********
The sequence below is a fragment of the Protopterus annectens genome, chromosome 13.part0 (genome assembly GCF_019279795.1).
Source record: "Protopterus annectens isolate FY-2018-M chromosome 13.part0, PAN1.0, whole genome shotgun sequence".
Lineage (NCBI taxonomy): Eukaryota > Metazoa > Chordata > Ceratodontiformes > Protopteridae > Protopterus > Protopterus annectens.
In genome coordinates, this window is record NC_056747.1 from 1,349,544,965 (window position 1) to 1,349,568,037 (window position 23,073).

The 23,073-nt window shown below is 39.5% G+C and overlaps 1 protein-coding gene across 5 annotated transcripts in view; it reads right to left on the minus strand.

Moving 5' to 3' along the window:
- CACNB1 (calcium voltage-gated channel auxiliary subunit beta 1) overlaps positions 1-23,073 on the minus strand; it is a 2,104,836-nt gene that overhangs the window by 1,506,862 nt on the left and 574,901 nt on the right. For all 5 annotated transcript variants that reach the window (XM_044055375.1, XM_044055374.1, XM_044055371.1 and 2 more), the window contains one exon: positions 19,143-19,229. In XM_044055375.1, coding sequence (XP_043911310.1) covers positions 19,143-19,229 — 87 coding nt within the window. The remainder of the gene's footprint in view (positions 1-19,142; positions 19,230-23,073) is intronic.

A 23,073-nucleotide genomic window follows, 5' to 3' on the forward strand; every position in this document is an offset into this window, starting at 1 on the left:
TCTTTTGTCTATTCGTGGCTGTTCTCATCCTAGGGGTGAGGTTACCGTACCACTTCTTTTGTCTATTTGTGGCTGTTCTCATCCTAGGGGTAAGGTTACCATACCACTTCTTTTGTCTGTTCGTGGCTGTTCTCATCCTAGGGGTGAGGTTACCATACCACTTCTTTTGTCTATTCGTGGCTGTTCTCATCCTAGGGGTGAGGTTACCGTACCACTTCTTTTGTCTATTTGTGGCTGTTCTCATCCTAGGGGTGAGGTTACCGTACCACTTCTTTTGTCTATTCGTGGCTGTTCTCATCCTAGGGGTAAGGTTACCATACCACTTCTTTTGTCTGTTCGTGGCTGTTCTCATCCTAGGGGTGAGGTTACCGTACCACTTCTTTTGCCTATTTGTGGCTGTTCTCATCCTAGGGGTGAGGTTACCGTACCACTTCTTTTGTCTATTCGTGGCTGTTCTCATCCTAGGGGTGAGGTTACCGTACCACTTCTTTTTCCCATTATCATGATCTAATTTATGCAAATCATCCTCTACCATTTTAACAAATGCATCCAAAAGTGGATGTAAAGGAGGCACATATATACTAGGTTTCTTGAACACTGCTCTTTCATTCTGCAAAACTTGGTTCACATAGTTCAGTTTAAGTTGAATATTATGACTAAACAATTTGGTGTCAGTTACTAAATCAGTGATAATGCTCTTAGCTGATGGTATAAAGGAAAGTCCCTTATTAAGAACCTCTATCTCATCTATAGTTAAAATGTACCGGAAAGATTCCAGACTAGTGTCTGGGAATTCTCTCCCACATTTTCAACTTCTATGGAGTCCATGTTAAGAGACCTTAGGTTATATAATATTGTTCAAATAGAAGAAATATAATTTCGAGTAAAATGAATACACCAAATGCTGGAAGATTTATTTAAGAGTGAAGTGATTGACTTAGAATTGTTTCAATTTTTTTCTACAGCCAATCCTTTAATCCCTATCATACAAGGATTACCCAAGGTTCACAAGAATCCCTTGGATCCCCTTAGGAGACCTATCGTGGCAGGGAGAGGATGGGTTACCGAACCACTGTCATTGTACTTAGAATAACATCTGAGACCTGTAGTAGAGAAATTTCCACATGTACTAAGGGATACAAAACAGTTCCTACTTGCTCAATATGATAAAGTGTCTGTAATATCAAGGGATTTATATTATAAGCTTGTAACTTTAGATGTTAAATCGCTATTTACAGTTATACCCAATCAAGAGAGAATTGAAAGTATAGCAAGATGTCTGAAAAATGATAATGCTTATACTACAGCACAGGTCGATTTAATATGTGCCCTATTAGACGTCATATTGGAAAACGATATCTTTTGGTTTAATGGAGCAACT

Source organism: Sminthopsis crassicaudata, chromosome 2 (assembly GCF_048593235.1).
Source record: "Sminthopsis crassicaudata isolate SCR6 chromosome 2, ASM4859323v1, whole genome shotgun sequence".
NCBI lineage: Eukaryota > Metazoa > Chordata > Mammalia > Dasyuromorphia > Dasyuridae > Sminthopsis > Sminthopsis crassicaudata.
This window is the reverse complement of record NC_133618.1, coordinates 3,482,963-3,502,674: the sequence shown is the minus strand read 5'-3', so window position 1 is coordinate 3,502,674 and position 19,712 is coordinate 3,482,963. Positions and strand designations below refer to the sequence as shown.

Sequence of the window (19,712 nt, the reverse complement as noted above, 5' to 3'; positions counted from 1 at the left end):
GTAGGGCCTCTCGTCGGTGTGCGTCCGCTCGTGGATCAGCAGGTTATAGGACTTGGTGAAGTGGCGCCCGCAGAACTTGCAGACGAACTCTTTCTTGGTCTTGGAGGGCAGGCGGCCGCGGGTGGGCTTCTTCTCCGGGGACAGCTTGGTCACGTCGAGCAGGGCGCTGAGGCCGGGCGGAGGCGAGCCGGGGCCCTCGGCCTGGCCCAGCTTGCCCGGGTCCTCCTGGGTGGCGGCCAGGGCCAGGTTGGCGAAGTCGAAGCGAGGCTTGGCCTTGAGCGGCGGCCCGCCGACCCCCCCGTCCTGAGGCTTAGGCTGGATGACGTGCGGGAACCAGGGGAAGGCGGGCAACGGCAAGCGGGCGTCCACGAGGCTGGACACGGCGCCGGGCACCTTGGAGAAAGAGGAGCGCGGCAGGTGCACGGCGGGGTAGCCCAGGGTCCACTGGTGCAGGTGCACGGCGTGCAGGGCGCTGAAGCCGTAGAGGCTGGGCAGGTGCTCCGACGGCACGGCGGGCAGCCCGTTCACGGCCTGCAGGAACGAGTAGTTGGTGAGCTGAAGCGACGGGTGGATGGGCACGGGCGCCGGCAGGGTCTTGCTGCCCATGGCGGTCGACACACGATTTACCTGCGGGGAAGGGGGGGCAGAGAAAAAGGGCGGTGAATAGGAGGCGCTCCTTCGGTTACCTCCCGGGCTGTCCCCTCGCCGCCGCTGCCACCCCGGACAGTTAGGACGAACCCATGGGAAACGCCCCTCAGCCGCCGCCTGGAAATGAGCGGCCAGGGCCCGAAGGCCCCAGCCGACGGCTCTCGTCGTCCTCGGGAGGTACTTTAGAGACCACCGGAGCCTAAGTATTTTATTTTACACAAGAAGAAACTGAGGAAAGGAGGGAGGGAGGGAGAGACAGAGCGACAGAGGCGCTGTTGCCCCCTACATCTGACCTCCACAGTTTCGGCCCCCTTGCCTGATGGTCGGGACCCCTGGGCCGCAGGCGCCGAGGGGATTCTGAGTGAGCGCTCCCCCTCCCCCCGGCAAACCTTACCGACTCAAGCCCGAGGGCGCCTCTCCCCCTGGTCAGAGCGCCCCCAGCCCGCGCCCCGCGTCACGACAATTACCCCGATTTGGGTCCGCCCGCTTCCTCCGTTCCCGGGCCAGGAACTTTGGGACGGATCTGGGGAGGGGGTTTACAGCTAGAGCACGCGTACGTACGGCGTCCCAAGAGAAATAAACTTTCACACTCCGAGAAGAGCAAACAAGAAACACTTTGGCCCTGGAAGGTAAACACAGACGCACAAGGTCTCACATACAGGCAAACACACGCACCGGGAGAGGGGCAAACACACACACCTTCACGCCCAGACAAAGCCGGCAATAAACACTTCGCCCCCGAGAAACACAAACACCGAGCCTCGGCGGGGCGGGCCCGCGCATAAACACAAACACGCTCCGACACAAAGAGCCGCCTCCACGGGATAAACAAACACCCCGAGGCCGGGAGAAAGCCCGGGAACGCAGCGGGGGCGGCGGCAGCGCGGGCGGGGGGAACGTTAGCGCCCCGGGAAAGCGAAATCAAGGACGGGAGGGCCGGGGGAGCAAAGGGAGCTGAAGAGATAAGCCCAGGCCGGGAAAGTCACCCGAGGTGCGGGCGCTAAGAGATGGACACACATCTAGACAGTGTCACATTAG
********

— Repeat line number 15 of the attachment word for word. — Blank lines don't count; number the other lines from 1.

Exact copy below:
GTAGGGCCTCTCGTCGGTGTGCGTCCGCTCGTGGATCAGCAGGTTATAGGACTTGGTGAAGTGGCGCCCGCAGAACTTGCAGACGAACTCTTTCTTGGTCTTGGAGGGCAGGCGGCCGCGGGTGGGCTTCTTCTCCGGGGACAGCTTGGTCACGTCGAGCAGGGCGCTGAGGCCGGGCGGAGGCGAGCCGGGGCCCTCGGCCTGGCCCAGCTTGCCCGGGTCCTCCTGGGTGGCGGCCAGGGCCAGGTTGGCGAAGTCGAAGCGAGGCTTGGCCTTGAGCGGCGGCCCGCCGACCCCCCCGTCCTGAGGCTTAGGCTGGATGACGTGCGGGAACCAGGGGAAGGCGGGCAACGGCAAGCGGGCGTCCACGAGGCTGGACACGGCGCCGGGCACCTTGGAGAAAGAGGAGCGCGGCAGGTGCACGGCGGGGTAGCCCAGGGTCCACTGGTGCAGGTGCACGGCGTGCAGGGCGCTGAAGCCGTAGAGGCTGGGCAGGTGCTCCGACGGCACGGCGGGCAGCCCGTTCACGGCCTGCAGGAACGAGTAGTTGGTGAGCTGAAGCGACGGGTGGATGGGCACGGGCGCCGGCAGGGTCTTGCTGCCCATGGCGGTCGACACACGATTTACCTGCGGGGAAGGGGGGGCAGAGAAAAAGGGCGGTGAATAGGAGGCGCTCCTTCGGTTACCTCCCGGGCTGTCCCCTCGCCGCCGCTGCCACCCCGGACAGTTAGGACGAACCCATGGGAAACGCCCCTCAGCCGCCGCCTGGAAATGAGCGGCCAGGGCCCGAAGGCCCCAGCCGACGGCTCTCGTCGTCCTCGGGAGGTACTTTAGAGACCACCGGAGCCTAAGTATTTTATTTTACACAAGAAGAAACTGAGGAAAGGAGGGAGGGAGGGAGAGACAGAGCGACAGAGGCGCTGTTGCCCCCTACATCTGACCTCCACAGTTTCGGCCCCCTTGCCTGATGGTCGGGACCCCTGGGCCGCAGGCGCCGAGGGGATTCTGAGTGAGCGCTCCCCCTCCCCCCGGCAAACCTTACCGACTCAAGCCCGAGGGCGCCTCTCCCCCTGGTCAGAGCGCCCCCAGCCCGCGCCCCGCGTCACGACAATTACCCCGATTTGGGTCCGCCCGCTTCCTCCGTTCCCGGGCCAGGAACTTTGGGACGGATCTGGGGAGGGGGTTTACAGCTAGAGCACGCGTACGTACGGCGTCCCAAGAGAAATAAACTTTCACACTCCGAGAAGAGCAAACAAGAAACACTTTGGCCCTGGAAGGTAAACACAGACGCACAAGGTCTCACATACAGGCAAACACACGCACCGGGAGAGGGGCAAACACACACACCTTCACGCCCAGACAAAGCCGGCAATAAACACTTCGCCCCCGAGAAACACAAACACCGAGCCTCGGCGGGGCGGGCCCGCGCATAAACACAAACACGCTCCGACACAAAGAGCCGCCTCCACGGGATAAACAAACACCCCGAGGCCGGGAGAAAGCCCGGGAACGCAGCGGGGGCGGCGGCAGCGCGGGCGGGGGGAACGTTAGCGCCCCGGGAAAGCGAAATCAAGGACGGGAGGGCCGGGGGAGCAAAGGGAGCTGAAGAGATAAGCCCAGGCCGGGAAAGTCACCCGAGGTGCGGGCGCTAAGAGATGGACACACATCTAGACAGTGTCACATTAG